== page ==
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A unital $C^*$-Algebra $B$ is called stably finite, if, for all $n\in\mathbb{N}$, $1_{M_n}\in M_n(B)$ is a finite projection.

Claim: If $B$ is a unital, simple, stably finite $C^*$-Algebra, then $B\otimes \mathcal{K}$ contains no infinite projections.

I want to prove this, but I don't really know, how ( I only know the definition)

Here, $\mathcal{K}$ denotes the compact operators on a separable, infinite dimensional Hilbert space. Write $\mathcal{K}=\varinjlim M_n$ and $M_n(B)=B\otimes M_n$, then $B\otimes \mathbb{K}=B\otimes \varinjlim M_n=\varinjlim (B\otimes M_n)$ and every projection in $B\otimes \mathbb{K}$ can be approximated by projections in $M_n(B)$. But now, I only know that $1_{M_n}\in M_n(B)$ is finite for all $n$, so that at this point I don't really know how to continue.

I have seen this question Stably Finite C$^\ast$-algebras (but I don't know how to check $(2)\Rightarrow (1)$). In the recommended book, I just found proposition V.2.1.8: That if $(A_i,\phi_{i,j})$ is an inductive system of unital $C^*$-algebras (with the $\phi_{i,j}$ unital) and $A=\varinjlim (A_i,\phi_{i,j})$ and each $A_i$ is stably finite, then $A$ is stably finite. (Note: A nonunital $C^*$-Algebra $E$ is stably finite, if it's minimal unitization $E^+$ is stably finite) However, in the inductive limit for $\mathcal{K}$ the connecting maps are not necessarily unital and, if you want to apply this proposition, the question is, how to prove: $1\in M_n((B\otimes \mathcal{K})^+)$ is finite for all $n$, $\Rightarrow$ $B\otimes \mathcal{K}$ contains no infinite projections.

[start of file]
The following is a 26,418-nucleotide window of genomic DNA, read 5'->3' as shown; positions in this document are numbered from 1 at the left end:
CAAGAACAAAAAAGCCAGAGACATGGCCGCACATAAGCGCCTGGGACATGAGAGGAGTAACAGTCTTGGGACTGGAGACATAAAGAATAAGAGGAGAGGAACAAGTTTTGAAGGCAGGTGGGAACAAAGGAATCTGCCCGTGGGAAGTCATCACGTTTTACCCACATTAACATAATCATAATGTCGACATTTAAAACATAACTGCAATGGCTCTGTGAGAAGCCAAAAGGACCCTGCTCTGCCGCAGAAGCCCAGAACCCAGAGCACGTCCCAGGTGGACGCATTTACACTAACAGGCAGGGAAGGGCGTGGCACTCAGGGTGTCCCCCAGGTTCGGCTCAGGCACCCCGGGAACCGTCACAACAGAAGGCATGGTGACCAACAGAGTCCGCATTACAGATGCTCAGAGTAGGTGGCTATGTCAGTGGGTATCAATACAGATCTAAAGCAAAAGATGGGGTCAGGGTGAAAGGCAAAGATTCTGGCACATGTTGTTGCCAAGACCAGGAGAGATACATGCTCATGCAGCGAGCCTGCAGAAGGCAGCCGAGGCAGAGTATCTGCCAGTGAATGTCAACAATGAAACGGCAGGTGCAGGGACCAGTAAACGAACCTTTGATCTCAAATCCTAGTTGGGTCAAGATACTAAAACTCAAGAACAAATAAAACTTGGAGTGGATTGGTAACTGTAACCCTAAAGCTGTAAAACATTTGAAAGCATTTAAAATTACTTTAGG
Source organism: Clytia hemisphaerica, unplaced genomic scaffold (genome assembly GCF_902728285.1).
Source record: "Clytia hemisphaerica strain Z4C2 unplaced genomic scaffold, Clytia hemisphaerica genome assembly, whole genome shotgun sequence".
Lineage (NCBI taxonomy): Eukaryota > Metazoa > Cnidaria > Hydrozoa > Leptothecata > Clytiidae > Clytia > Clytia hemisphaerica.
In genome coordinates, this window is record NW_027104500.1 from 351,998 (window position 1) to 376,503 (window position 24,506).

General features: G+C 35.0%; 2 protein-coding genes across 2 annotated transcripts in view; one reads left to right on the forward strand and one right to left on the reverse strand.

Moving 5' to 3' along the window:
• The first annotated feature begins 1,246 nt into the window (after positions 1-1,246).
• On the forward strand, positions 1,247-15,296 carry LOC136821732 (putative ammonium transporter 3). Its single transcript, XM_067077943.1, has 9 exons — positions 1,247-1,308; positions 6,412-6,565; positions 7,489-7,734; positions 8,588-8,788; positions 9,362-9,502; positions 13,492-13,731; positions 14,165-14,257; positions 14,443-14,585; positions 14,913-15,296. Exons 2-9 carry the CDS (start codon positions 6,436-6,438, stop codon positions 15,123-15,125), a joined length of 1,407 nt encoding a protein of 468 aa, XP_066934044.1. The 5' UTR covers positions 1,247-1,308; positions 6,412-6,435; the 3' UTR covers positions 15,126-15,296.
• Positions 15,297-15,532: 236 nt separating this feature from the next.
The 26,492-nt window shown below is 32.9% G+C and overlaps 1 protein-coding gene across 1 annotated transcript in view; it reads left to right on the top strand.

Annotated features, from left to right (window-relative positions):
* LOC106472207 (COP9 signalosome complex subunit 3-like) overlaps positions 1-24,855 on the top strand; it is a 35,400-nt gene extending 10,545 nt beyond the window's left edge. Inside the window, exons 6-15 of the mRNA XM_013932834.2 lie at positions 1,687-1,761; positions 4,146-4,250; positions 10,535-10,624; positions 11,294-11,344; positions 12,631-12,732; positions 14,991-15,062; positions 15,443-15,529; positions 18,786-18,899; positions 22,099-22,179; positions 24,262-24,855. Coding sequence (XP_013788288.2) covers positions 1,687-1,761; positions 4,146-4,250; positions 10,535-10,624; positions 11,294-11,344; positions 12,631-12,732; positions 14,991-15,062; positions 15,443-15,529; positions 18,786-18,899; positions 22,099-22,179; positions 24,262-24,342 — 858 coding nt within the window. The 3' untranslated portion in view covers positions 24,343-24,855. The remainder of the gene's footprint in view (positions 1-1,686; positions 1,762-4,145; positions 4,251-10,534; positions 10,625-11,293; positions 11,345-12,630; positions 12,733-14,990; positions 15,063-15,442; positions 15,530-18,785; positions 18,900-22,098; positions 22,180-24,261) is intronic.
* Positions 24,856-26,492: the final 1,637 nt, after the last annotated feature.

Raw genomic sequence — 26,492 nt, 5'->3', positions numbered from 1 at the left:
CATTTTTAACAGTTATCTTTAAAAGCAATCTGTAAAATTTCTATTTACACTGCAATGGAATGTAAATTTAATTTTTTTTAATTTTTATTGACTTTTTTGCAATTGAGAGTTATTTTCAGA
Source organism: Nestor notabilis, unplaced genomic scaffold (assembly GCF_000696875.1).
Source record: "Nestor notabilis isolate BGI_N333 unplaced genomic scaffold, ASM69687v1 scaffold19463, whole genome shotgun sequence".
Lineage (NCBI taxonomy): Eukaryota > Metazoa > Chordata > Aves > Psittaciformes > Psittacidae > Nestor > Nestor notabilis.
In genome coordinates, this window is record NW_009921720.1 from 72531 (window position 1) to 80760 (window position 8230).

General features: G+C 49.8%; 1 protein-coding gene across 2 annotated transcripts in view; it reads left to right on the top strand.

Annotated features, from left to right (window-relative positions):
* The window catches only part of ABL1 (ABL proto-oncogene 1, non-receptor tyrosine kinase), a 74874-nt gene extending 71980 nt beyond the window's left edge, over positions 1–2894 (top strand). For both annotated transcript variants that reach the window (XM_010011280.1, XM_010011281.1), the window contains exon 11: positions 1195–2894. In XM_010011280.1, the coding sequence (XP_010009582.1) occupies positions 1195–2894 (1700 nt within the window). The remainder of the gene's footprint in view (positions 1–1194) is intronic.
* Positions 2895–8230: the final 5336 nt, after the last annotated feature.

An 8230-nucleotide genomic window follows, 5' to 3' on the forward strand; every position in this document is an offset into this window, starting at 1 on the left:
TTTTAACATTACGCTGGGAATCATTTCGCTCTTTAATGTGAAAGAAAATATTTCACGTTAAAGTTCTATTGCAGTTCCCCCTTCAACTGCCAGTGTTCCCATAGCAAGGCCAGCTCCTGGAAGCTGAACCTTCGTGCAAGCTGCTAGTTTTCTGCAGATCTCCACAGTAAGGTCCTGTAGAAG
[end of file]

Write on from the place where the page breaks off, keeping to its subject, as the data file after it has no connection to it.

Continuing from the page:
I appreciate any further hints or help to prove the claim.

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Thinking again about this question I am not anymore sure if there is a direct argument via projections. For the argument in your reference question I was thinking that infiniteness of a projection is invariant under Murray von Neumann equivalence. If I will find an argument involving this this idea, I will post it here.

However, using scaling elements (V.2.2.8) one can prove this result quite fast.

By V.2.3.6 for a simple C*-algebra containing an infinite projection is equivalent to containing a scaling element. However, if $B \otimes \mathbb K$ contains a scaling element, then so does $B \otimes M_n$ for some $n$.

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  • $\begingroup$ I understand, thank you very much! $\endgroup$ – Sabrina G. Aug 3 '17 at 13:37

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